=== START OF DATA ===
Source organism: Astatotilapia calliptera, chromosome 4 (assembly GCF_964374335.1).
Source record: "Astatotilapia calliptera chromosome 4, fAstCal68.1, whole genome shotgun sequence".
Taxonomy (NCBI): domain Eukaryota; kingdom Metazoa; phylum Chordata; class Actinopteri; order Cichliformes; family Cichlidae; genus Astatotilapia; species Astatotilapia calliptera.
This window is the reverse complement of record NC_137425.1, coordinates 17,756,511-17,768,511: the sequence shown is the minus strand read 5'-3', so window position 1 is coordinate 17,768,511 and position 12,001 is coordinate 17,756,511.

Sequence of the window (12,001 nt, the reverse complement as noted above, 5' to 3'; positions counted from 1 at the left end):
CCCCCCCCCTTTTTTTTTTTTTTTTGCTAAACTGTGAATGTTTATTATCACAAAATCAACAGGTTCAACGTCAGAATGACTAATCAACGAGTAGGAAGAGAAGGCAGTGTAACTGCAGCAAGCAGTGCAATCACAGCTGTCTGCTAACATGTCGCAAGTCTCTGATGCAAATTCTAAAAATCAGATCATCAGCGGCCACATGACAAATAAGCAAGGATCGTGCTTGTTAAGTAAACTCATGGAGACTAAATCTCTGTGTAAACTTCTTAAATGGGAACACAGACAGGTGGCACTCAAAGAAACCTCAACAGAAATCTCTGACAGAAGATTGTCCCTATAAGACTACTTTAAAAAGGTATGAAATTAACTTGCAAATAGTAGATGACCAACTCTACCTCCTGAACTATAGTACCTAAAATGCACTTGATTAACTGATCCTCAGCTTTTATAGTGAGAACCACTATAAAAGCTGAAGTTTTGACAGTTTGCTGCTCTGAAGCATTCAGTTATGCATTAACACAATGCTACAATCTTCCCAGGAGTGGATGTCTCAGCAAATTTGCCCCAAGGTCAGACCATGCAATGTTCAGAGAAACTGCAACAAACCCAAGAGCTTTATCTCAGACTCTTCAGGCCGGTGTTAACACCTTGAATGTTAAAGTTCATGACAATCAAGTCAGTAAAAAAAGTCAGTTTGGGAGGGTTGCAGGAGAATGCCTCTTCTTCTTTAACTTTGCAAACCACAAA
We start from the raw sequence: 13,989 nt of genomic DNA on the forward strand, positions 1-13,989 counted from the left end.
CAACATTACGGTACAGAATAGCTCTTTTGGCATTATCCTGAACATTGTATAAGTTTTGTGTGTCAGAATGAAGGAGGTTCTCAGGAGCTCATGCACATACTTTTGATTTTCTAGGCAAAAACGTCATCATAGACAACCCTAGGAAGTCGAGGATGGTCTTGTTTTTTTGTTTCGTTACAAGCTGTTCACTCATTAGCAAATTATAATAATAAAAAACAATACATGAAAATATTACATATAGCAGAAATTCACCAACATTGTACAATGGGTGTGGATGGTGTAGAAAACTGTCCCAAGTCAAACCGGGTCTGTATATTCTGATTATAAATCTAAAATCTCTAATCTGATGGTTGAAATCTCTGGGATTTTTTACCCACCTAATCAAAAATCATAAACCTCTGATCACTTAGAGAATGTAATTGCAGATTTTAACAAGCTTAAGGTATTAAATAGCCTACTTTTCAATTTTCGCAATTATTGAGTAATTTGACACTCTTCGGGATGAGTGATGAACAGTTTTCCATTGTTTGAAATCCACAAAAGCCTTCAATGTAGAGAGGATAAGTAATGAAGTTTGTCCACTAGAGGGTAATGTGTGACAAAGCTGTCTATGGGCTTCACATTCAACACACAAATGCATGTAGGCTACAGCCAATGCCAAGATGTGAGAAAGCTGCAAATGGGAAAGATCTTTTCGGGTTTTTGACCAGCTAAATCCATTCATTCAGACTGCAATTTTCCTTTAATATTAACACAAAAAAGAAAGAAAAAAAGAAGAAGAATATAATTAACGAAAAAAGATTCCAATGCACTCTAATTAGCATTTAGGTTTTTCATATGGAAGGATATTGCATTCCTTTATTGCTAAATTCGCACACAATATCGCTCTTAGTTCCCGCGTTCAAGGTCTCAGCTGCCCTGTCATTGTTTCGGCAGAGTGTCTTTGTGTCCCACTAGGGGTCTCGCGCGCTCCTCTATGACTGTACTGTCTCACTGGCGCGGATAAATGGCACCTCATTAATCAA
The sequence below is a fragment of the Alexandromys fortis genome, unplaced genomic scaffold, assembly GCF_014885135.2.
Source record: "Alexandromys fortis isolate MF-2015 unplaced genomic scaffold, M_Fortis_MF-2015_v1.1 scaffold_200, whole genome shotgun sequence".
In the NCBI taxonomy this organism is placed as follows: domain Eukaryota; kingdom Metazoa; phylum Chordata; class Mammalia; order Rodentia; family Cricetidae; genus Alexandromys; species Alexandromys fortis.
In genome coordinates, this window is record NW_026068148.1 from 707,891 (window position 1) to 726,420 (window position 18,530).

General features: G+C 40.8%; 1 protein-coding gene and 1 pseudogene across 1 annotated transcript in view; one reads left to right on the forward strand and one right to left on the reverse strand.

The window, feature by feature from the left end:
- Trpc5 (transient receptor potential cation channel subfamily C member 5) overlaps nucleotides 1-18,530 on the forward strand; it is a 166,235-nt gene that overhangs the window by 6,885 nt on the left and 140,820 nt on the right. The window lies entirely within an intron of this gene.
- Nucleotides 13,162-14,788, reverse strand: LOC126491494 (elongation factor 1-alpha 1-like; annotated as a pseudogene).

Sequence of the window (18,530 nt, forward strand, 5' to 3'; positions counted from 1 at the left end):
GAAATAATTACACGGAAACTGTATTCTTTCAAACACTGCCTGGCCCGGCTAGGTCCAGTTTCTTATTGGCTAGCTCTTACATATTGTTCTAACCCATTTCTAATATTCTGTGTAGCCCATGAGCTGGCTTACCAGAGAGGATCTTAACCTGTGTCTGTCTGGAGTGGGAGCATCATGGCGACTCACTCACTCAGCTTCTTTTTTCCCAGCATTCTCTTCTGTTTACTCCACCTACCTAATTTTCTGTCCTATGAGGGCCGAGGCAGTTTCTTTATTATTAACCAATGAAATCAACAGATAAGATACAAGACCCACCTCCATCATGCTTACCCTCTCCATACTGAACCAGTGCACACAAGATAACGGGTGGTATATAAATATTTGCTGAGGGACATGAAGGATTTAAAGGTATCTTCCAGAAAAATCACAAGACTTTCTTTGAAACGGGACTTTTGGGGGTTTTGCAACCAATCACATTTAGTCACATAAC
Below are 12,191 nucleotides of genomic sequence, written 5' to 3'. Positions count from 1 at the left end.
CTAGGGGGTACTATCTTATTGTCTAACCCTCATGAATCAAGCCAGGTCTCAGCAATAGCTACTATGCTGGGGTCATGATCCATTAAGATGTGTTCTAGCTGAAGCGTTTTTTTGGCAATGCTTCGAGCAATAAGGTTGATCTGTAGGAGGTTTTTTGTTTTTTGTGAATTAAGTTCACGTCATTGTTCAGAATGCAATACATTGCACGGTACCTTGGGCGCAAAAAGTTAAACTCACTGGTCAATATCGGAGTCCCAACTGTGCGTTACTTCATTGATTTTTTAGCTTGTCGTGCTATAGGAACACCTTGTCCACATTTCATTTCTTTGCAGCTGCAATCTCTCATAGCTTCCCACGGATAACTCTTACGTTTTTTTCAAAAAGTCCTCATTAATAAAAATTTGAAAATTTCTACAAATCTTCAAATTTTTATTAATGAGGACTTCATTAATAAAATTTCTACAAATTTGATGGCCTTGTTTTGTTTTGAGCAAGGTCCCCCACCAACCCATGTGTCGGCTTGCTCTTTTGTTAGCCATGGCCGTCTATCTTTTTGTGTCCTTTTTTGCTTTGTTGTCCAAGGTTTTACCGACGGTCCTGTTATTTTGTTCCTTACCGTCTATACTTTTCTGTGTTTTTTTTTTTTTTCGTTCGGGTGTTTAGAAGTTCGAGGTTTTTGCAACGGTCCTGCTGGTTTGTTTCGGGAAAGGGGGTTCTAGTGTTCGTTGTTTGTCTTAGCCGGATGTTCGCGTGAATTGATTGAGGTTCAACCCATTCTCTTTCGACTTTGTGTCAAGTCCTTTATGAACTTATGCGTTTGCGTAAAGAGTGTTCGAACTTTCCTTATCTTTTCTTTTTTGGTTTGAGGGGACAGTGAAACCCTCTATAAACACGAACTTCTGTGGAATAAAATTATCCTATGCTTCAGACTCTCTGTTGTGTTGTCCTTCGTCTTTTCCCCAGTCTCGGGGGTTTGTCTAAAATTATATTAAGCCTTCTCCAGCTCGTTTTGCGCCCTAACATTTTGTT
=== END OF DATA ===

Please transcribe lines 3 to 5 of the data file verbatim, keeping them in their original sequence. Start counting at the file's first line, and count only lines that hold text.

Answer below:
Taxonomy (NCBI): domain Eukaryota; kingdom Metazoa; phylum Chordata; class Actinopteri; order Cichliformes; family Cichlidae; genus Astatotilapia; species Astatotilapia calliptera.
This window is the reverse complement of record NC_137425.1, coordinates 17,756,511-17,768,511: the sequence shown is the minus strand read 5'-3', so window position 1 is coordinate 17,768,511 and position 12,001 is coordinate 17,756,511.

Sequence of the window (12,001 nt, the reverse complement as noted above, 5' to 3'; positions counted from 1 at the left end):